published Monday, April 11th, 2011

Kate Middleton helps popularize hat trend

Award-winning milliner Carol Schaffeld, 53, sits among a selection of her hats at her store, Peaches Fine Millinery, in downtown Chickamauga, Ga.
Staff Photo by Tim Barber/Chattanooga Times Free Press
Award-winning milliner Carol Schaffeld, 53, sits among a selection of her hats at her store, Peaches Fine Millinery, in downtown Chickamauga, Ga. Staff Photo by Tim Barber/Chattanooga Times Free Press

HOUSTON HAT LUNCHEON

Carol Schaffeld of Peaches Fine Millinery in Chickamauga, Ga., will be a guest of honor at the Houston Hat Luncheon, a fundraiser for the Houston Museum of Decorative Arts, on April 30 at the Mountain City Club in Chattanooga. The event celebrates the 50th anniversary of the museum and the 135th birthday of the museum’s benefactor, Anna Safley Houston, who was a milliner. The event will showcase hats from local private collections. For more information, call 267-7176.

Every woman needs a hat, said Carol Schaffeld of Chickamauga, Ga.

Schaffeld, an award-winning milliner, has two of her original creations on display at the Kentucky Derby Museum in Louisville, Ky. She is all abuzz that England’s soon-to-be-princess, Kate Middleton, is reintroducing the fashion accessory to a generation of young women.

Schaffeld, 53, who spent most of her formative years in Europe, has been a fan of hats since she was a child. After moving to the United States when she was a junior in high school, Schaffeld was disappointed to learn that here hats were out of fashion.

Thanks, in part, to Middleton, the hat is edging its way back into the fashion picture, Schaffeld said.

“Most people don’t realize that Kate’s love of hats surfaced about three years ago,” Schaffeld said. “The trade magazine The Hat, out of London, has been featuring her for quite awhile. Her style is fascinating a lot of young people.”

Arlene Goldstein, vice president of trend merchandising and fashion direction for Belk, said Middleton is the “queen” of hats.

“She loves hats and can pull off wearing even the most eccentric ones,” Goldstein said. “In England, it’s cultural. The British have always loved hats. I think we [Americans] will look at what she wears, and the results will evolve. Personally, I love a hat in the summer. The idea of a floppy hat like we wore in the 1970s is becoming even more important as we move into the next season.”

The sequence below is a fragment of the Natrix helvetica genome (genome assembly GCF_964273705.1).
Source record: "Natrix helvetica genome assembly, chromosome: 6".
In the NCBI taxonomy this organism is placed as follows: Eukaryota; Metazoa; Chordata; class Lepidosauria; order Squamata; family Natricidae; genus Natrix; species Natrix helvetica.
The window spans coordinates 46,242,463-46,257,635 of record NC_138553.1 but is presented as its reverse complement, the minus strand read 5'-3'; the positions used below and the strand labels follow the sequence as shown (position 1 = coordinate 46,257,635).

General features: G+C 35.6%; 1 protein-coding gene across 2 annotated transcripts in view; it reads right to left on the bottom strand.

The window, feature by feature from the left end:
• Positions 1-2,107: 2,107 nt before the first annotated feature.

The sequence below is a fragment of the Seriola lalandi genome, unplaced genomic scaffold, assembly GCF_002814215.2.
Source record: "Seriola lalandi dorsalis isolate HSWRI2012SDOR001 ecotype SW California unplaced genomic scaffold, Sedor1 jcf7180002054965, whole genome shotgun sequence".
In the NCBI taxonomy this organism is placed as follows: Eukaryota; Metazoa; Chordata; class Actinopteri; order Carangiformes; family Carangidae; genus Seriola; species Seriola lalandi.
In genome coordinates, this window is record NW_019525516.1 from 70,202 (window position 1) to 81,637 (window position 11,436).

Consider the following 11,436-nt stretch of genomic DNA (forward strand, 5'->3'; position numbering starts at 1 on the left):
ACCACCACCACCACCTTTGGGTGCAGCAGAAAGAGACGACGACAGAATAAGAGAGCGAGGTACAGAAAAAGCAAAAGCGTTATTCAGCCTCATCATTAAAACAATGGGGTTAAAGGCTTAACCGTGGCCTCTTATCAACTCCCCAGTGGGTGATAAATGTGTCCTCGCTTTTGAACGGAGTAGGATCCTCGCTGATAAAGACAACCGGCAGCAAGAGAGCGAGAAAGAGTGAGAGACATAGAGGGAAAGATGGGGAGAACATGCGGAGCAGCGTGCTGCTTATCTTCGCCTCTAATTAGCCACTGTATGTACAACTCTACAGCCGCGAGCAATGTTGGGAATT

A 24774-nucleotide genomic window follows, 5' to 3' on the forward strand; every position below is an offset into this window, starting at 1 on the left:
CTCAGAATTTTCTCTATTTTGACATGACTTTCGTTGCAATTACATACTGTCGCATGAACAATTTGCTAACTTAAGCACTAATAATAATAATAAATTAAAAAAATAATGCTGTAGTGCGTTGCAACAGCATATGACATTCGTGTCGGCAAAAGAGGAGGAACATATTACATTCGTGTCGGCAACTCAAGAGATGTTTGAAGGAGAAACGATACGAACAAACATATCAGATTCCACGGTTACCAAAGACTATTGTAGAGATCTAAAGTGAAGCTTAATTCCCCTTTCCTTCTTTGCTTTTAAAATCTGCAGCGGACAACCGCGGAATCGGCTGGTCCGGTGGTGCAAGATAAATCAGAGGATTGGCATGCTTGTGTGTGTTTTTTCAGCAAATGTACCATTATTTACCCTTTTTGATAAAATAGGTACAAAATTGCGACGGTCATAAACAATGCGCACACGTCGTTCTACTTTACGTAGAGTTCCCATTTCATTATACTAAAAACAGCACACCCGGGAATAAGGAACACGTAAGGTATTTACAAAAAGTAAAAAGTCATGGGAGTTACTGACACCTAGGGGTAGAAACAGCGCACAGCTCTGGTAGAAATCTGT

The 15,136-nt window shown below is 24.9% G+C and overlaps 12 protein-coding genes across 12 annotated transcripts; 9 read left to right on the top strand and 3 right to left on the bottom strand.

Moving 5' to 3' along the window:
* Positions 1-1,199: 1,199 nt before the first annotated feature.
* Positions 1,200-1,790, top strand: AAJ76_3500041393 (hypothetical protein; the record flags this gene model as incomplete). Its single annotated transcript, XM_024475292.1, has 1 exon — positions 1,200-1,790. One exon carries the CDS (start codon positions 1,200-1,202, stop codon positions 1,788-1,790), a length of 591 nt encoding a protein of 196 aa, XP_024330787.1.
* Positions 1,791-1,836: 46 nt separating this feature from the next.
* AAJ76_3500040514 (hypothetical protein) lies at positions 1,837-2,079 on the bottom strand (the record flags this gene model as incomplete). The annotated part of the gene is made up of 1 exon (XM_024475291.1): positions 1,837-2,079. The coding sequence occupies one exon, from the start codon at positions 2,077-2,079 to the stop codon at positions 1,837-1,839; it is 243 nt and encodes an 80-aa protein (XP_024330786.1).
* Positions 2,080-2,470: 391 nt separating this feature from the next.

Goldstein said Belk sells a lot of hats. “It’s a beautiful accessory. I think the more women wear them, the more other women will step out of their comfort zone and wear them, too.”

Schaffeld is counting on it. Three years ago, she opened Peaches Fine Millinery in downtown Chickamauga, Ga., to showcase and sell her ever-growing collection of vintage, new and handmade hats. Selling her hats is the hard part, she said.

“I hate parting with them. I love my hats,” she said, pointing out a couple of her favorites — a pink bonnet she wore as a baby and a pill-box style adorned with colorful flowers.

The former French teacher changed professional gears about seven years ago after attending a millinery workshop in Nashville. Milliners are “a small group,” she said, “but more people are becoming interested.”

Schaffeld said one of the most popular hats today is called a fascinator. It can be anything from an embellished hair accessory to a hat attached to a band or comb, called a “hatinator,” that perches on the side of the head.

Schaffeld is selective about the hats she adds to her collection and about who buys them.

“I’ve made a pact to myself about the vintage hats. I will not sell them to someone who wants them for a Halloween costume,” she said. “The vintage hats I buy have been well kept. Most have been stored in the boxes they came in, and many still have the receipts in the boxes. I want them to be respected.”

Schaffeld also sells vintage and new children’s hats, including traditional Easter bonnets for girls and wool caps for boys.

Until the end of May, Schaffeld will be busy at work designing a hat to enter in this year’s hat contest sponsored by the Kentucky Derby Museum.

“All I know at this point is that my focus will be color. The hat has to be one that stands out in a crowd,” she said.

Her 2010 award-winning hat, affectionately named “Eloise” after her mother, took much longer to construct than will this year’s entry.

“I used 85 yards of ribbon to make the 25 roses I used on the hat,” she said. “It took me a year to make. Everything was done by hand. No glue was used.”

Royal Wedding
about Karen Nazor Hill...

Feature writer Karen Nazor Hill covers fashion, design, home and gardening, pets, entertainment, human interest features and more. She also is an occasional news reporter and the Town Talk columnist. She previously worked for the Catholic newspaper Tennessee Register and was a reporter at the Chattanooga Free Press from 1985 to 1999, when the newspaper merged with the Chattanooga Times. She won a Society of Professional Journalists Golden Press third-place award in feature writing for ...

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